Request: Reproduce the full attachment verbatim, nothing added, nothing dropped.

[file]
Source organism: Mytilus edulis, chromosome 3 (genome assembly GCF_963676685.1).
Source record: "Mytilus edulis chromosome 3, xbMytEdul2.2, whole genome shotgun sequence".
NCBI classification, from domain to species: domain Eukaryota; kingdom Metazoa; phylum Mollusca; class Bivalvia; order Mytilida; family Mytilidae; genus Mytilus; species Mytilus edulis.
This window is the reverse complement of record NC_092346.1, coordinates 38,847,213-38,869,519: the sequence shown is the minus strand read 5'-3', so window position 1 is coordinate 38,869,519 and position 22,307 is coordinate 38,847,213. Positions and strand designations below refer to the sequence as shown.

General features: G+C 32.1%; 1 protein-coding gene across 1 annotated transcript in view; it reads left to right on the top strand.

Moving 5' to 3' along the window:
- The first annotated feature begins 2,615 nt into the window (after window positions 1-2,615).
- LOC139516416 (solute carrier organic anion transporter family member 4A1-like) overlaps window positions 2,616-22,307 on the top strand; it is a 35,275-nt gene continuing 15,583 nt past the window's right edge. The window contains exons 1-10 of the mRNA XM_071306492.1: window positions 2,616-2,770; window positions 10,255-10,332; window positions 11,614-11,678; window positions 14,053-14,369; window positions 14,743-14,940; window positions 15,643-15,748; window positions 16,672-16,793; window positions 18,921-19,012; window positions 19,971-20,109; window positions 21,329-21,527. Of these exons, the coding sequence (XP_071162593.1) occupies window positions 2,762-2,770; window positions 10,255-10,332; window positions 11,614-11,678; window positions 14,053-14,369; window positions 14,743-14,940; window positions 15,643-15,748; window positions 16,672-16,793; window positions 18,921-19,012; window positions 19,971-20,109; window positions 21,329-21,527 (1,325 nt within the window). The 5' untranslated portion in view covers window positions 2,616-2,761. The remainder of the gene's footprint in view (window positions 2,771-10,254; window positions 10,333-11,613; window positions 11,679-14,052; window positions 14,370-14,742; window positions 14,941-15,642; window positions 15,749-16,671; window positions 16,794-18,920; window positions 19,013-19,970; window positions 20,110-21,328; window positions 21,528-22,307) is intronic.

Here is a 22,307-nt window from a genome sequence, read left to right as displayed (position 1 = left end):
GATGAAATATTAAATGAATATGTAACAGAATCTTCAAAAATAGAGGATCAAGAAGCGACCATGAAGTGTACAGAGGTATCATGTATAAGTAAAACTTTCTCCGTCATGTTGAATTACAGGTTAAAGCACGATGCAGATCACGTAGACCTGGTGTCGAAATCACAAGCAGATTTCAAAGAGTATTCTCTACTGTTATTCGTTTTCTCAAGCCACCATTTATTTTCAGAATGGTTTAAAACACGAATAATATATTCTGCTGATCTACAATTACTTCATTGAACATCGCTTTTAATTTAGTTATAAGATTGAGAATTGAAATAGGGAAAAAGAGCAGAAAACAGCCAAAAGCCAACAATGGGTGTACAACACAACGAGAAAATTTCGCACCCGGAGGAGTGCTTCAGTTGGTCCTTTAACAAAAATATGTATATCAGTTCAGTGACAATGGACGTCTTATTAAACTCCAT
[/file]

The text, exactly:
Source organism: Mytilus edulis, chromosome 3 (genome assembly GCF_963676685.1).
Source record: "Mytilus edulis chromosome 3, xbMytEdul2.2, whole genome shotgun sequence".
NCBI classification, from domain to species: domain Eukaryota; kingdom Metazoa; phylum Mollusca; class Bivalvia; order Mytilida; family Mytilidae; genus Mytilus; species Mytilus edulis.
This window is the reverse complement of record NC_092346.1, coordinates 38,847,213-38,869,519: the sequence shown is the minus strand read 5'-3', so window position 1 is coordinate 38,869,519 and position 22,307 is coordinate 38,847,213. Positions and strand designations below refer to the sequence as shown.

General features: G+C 32.1%; 1 protein-coding gene across 1 annotated transcript in view; it reads left to right on the top strand.

Moving 5' to 3' along the window:
- The first annotated feature begins 2,615 nt into the window (after window positions 1-2,615).
- LOC139516416 (solute carrier organic anion transporter family member 4A1-like) overlaps window positions 2,616-22,307 on the top strand; it is a 35,275-nt gene continuing 15,583 nt past the window's right edge. The window contains exons 1-10 of the mRNA XM_071306492.1: window positions 2,616-2,770; window positions 10,255-10,332; window positions 11,614-11,678; window positions 14,053-14,369; window positions 14,743-14,940; window positions 15,643-15,748; window positions 16,672-16,793; window positions 18,921-19,012; window positions 19,971-20,109; window positions 21,329-21,527. Of these exons, the coding sequence (XP_071162593.1) occupies window positions 2,762-2,770; window positions 10,255-10,332; window positions 11,614-11,678; window positions 14,053-14,369; window positions 14,743-14,940; window positions 15,643-15,748; window positions 16,672-16,793; window positions 18,921-19,012; window positions 19,971-20,109; window positions 21,329-21,527 (1,325 nt within the window). The 5' untranslated portion in view covers window positions 2,616-2,761. The remainder of the gene's footprint in view (window positions 2,771-10,254; window positions 10,333-11,613; window positions 11,679-14,052; window positions 14,370-14,742; window positions 14,941-15,642; window positions 15,749-16,671; window positions 16,794-18,920; window positions 19,013-19,970; window positions 20,110-21,328; window positions 21,528-22,307) is intronic.

Here is a 22,307-nt window from a genome sequence, read left to right as displayed (position 1 = left end):
GATGAAATATTAAATGAATATGTAACAGAATCTTCAAAAATAGAGGATCAAGAAGCGACCATGAAGTGTACAGAGGTATCATGTATAAGTAAAACTTTCTCCGTCATGTTGAATTACAGGTTAAAGCACGATGCAGATCACGTAGACCTGGTGTCGAAATCACAAGCAGATTTCAAAGAGTATTCTCTACTGTTATTCGTTTTCTCAAGCCACCATTTATTTTCAGAATGGTTTAAAACACGAATAATATATTCTGCTGATCTACAATTACTTCATTGAACATCGCTTTTAATTTAGTTATAAGATTGAGAATTGAAATAGGGAAAAAGAGCAGAAAACAGCCAAAAGCCAACAATGGGTGTACAACACAACGAGAAAATTTCGCACCCGGAGGAGTGCTTCAGTTGGTCCTTTAACAAAAATATGTATATCAGTTCAGTGACAATGGACGTCTTATTAAACTCCAT